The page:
Learn French In France, on the French Riviera
Learn French

Why learn French in France?

Every year, thousands of people decide to learn French in France. Why?

Would you like to study French, for work or for pleasure, in a way that’s fun and inspiring? Whether you’re a beginner or looking to improve your skills, learning another language is always difficult. Taking a language course in the relevant country offers the perfect solution. So, if you’ve opted to come to the Centre International d’Antibes to learn the language of Molière in France, congratulations! You’ve made a great choice to learn French in France, because you’ll be able to engage with local people. Deciding to travel to France means taking advantage of immersion in the language. You’ll have the chance to communicate with native speakers and experience how French people live on an everyday basis.

To discover Antibes, the perfect environment for learning on the Côte d’Azur

The French lessons you’ve chosen will be held in Antibes, a renowned seaside resort which is full of charm. And there’s plenty of things to do in Antibes – alongside some utterly unforgettable beaches, we also have an old town and covered market that are well worth a detour. You’ll see that you can spend your holidays studying without giving up all your free time and while still taking full advantage of the summer. Teenagers who opt for the “junior programme” attend classes in the morning, and have a number of different options in the afternoon: intensive classes, sporting activities, a bit of free time... Swap your pen, rubber and exercise book for a pair of shades, a beach towel and some sunscreen!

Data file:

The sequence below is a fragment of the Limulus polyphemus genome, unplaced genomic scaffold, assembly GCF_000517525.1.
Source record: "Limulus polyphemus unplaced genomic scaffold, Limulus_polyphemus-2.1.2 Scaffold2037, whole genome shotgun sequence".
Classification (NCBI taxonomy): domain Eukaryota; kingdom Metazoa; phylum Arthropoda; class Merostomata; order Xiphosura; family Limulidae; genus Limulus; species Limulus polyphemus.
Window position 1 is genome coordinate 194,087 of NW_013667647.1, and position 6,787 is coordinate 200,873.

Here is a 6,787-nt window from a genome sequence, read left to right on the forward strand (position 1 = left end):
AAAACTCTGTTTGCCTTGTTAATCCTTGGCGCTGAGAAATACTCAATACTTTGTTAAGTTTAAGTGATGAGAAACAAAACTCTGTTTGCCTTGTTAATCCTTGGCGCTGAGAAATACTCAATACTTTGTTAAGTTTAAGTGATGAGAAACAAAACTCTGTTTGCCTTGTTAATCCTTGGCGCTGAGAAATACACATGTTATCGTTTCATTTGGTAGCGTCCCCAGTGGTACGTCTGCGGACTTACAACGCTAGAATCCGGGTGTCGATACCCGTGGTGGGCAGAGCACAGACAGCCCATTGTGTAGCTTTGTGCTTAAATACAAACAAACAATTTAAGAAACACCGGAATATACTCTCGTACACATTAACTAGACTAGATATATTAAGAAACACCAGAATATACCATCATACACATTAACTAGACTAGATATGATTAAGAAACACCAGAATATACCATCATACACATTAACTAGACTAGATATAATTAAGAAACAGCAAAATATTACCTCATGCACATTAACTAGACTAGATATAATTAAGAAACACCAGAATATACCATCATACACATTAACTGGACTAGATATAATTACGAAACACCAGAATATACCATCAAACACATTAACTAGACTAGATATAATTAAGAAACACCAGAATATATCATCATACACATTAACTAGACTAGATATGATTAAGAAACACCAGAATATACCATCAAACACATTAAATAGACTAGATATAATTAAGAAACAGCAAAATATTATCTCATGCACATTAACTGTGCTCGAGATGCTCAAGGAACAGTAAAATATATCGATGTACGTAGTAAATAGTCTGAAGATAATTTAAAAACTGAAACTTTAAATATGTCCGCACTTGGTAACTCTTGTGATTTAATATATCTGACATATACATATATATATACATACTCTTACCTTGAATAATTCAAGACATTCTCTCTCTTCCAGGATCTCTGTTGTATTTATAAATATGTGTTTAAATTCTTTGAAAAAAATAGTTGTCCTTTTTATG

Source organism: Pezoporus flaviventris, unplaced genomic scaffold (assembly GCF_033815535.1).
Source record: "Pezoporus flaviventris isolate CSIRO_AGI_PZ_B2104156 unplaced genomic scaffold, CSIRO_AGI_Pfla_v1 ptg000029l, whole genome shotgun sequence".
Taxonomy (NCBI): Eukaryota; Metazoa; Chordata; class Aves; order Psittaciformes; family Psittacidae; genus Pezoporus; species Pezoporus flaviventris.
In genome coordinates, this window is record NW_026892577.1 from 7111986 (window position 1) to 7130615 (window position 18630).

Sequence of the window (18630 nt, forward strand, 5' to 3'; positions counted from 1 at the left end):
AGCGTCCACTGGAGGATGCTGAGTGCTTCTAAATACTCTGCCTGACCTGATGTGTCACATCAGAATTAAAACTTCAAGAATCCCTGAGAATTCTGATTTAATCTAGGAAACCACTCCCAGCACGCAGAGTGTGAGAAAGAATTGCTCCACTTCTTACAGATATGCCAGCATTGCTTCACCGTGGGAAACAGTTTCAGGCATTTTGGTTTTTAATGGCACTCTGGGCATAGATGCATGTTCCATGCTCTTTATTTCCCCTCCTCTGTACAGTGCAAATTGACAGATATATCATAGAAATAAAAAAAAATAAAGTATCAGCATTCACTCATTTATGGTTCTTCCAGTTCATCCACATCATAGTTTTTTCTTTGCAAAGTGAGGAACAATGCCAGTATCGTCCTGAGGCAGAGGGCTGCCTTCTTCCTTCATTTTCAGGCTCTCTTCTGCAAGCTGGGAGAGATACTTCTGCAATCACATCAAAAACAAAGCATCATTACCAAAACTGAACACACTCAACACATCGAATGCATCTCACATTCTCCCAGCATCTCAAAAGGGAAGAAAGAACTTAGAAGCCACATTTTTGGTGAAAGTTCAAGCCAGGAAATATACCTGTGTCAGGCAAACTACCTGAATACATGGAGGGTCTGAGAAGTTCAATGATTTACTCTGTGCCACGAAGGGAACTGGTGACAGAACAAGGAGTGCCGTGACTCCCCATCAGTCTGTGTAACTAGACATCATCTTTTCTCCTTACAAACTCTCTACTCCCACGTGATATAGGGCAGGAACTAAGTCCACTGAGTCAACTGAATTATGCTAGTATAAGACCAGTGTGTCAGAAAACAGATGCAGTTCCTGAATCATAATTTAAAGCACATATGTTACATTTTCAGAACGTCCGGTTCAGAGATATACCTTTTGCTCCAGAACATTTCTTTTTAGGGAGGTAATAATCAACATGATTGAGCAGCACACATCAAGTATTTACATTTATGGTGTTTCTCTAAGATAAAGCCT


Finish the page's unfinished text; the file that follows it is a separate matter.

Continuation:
To learn more about French culture and traditions

French lessons at the Centre International d’Antibes aim to promote communication and encourage all students to engage in discussion. A relaxed atmosphere means that it’s easier to share views with your classmates. Finally, the cultural aspect is key: learning a foreign language is also about understanding the lifestyles and traditions of the people who speak it. In France, you will be truly experiencing the culture of the country – and that makes all the difference!

By staying in Antibes, you’ll also be able to visit Provence, a region that has stirred the passions of countless artists, including Braque, Chagall and Cézanne. And don’t forget to check out the locations which inspired great writers such as Frédéric Mistral and Marcel Pagnol, who described this beautiful region so eloquently. Provence, which is only a short journey from the Côte d’Azur, is guaranteed to win you over with its sunshine, cicadas and lavender fields stretching as far as the eye can see.

To engage in everyday communication

If you’re a beginner, you’ll need to use French to obtain information or ask for directions, to accept or decline an invitation and, of course, to get by in all sorts of day-to-day situations. If you want to communicate, don’t be shy about approaching the locals and making it clear that you’d like to exchange a few words in their language. Be sure to pay attention to their body language and try to pick up some informal vocabulary. It might come in handy!

To travel or work in French-speaking countries